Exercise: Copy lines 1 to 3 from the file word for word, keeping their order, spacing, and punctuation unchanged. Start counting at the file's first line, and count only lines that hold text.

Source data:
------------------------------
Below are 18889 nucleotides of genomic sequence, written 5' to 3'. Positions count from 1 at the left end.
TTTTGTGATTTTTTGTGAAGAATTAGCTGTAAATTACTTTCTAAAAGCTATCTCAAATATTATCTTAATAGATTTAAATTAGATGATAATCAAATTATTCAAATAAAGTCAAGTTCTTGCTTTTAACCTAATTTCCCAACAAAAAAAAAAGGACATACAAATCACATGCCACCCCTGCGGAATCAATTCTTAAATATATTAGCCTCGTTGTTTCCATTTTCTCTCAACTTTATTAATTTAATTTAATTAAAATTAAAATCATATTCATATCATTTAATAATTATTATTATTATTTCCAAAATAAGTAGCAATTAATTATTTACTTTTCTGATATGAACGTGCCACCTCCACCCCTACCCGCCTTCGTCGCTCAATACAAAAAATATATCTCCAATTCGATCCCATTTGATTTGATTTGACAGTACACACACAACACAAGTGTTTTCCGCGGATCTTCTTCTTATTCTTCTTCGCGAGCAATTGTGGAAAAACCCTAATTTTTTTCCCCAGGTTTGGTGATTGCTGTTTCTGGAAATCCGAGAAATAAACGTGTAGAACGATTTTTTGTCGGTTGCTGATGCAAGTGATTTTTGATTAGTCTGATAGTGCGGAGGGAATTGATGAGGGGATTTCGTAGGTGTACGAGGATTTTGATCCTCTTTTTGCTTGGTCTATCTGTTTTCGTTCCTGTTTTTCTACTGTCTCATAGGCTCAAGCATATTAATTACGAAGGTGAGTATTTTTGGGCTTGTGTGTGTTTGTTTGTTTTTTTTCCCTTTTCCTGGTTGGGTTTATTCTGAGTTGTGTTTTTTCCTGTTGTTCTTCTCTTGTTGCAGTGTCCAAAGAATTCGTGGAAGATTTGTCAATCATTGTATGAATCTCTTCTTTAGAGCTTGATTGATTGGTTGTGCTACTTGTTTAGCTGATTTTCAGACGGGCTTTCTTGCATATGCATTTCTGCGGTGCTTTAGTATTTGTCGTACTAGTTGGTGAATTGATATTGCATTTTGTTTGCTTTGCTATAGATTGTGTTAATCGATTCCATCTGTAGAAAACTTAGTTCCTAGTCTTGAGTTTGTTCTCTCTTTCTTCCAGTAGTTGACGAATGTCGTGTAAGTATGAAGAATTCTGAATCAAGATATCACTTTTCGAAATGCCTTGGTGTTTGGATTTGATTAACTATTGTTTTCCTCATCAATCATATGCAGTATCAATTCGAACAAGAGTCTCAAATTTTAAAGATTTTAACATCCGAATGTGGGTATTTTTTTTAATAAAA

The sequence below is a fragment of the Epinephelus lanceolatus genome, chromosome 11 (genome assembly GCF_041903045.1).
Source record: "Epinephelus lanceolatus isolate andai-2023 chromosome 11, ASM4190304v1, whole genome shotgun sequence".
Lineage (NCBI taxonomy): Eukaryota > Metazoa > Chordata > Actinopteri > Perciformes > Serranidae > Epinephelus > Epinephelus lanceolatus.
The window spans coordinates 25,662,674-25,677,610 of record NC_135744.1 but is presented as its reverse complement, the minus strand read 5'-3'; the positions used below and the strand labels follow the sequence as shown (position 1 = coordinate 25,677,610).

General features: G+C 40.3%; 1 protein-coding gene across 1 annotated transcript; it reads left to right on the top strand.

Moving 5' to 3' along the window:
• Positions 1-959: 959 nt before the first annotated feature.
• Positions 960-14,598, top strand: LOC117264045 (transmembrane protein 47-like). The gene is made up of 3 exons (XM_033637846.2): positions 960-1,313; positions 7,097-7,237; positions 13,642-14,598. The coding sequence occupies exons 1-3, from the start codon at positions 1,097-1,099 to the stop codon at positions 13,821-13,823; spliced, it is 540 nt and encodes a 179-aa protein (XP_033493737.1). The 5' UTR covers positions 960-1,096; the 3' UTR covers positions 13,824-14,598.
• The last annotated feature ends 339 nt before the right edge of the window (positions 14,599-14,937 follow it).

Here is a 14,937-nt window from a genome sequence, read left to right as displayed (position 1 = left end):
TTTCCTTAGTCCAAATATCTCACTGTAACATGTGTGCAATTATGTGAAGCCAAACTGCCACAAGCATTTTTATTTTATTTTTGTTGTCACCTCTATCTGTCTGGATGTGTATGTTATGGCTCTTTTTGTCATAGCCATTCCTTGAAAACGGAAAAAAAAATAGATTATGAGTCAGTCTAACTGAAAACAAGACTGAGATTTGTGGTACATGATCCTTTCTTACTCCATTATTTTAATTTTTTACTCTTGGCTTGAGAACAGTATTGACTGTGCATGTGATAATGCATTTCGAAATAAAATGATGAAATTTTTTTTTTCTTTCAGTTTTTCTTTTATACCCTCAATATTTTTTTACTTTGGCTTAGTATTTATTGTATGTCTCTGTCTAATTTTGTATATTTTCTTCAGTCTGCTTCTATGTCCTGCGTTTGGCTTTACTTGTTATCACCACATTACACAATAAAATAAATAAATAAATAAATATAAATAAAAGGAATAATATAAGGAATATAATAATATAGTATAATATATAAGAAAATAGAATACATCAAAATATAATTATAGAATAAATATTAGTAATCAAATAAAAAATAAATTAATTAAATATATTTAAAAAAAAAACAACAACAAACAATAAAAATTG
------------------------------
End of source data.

Below are 18889 nucleotides of genomic sequence, written 5' to 3'. Positions count from 1 at the left end.
TTTTGTGATTTTTTGTGAAGAATTAGCTGTAAATTACTTTCTAAAAGCTATCTCAAATATTATCTTAATAGATTTAAATTAGATGATAATCAAATTATTCAAATAAAGTCAAGTTCTTGCTTTTAACCTAATTTCCCAACAAAAAAAAAAGGACATACAAATCACATGCCACCCCTGCGGAATCAATTCTTAAATATATTAGCCTCGTTGTTTCCATTTTCTCTCAACTTTATTAATTTAATTTAATTAAAATTAAAATCATATTCATATCATTTAATAATTATTATTATTATTTCCAAAATAAGTAGCAATTAATTATTTACTTTTCTGATATGAACGTGCCACCTCCACCCCTACCCGCCTTCGTCGCTCAATACAAAAAATATATCTCCAATTCGATCCCATTTGATTTGATTTGACAGTACACACACAACACAAGTGTTTTCCGCGGATCTTCTTCTTATTCTTCTTCGCGAGCAATTGTGGAAAAACCCTAATTTTTTTCCCCAGGTTTGGTGATTGCTGTTTCTGGAAATCCGAGAAATAAACGTGTAGAACGATTTTTTGTCGGTTGCTGATGCAAGTGATTTTTGATTAGTCTGATAGTGCGGAGGGAATTGATGAGGGGATTTCGTAGGTGTACGAGGATTTTGATCCTCTTTTTGCTTGGTCTATCTGTTTTCGTTCCTGTTTTTCTACTGTCTCATAGGCTCAAGCATATTAATTACGAAGGTGAGTATTTTTGGGCTTGTGTGTGTTTGTTTGTTTTTTTTCCCTTTTCCTGGTTGGGTTTATTCTGAGTTGTGTTTTTTCCTGTTGTTCTTCTCTTGTTGCAGTGTCCAAAGAATTCGTGGAAGATTTGTCAATCATTGTATGAATCTCTTCTTTAGAGCTTGATTGATTGGTTGTGCTACTTGTTTAGCTGATTTTCAGACGGGCTTTCTTGCATATGCATTTCTGCGGTGCTTTAGTATTTGTCGTACTAGTTGGTGAATTGATATTGCATTTTGTTTGCTTTGCTATAGATTGTGTTAATCGATTCCATCTGTAGAAAACTTAGTTCCTAGTCTTGAGTTTGTTCTCTCTTTCTTCCAGTAGTTGACGAATGTCGTGTAAGTATGAAGAATTCTGAATCAAGATATCACTTTTCGAAATGCCTTGGTGTTTGGATTTGATTAACTATTGTTTTCCTCATCAATCATATGCAGTATCAATTCGAACAAGAGTCTCAAATTTTAAAGATTTTAACATCCGAATGTGGGTATTTTTTTTAATAAAA

The sequence below is a fragment of the Epinephelus lanceolatus genome, chromosome 11 (genome assembly GCF_041903045.1).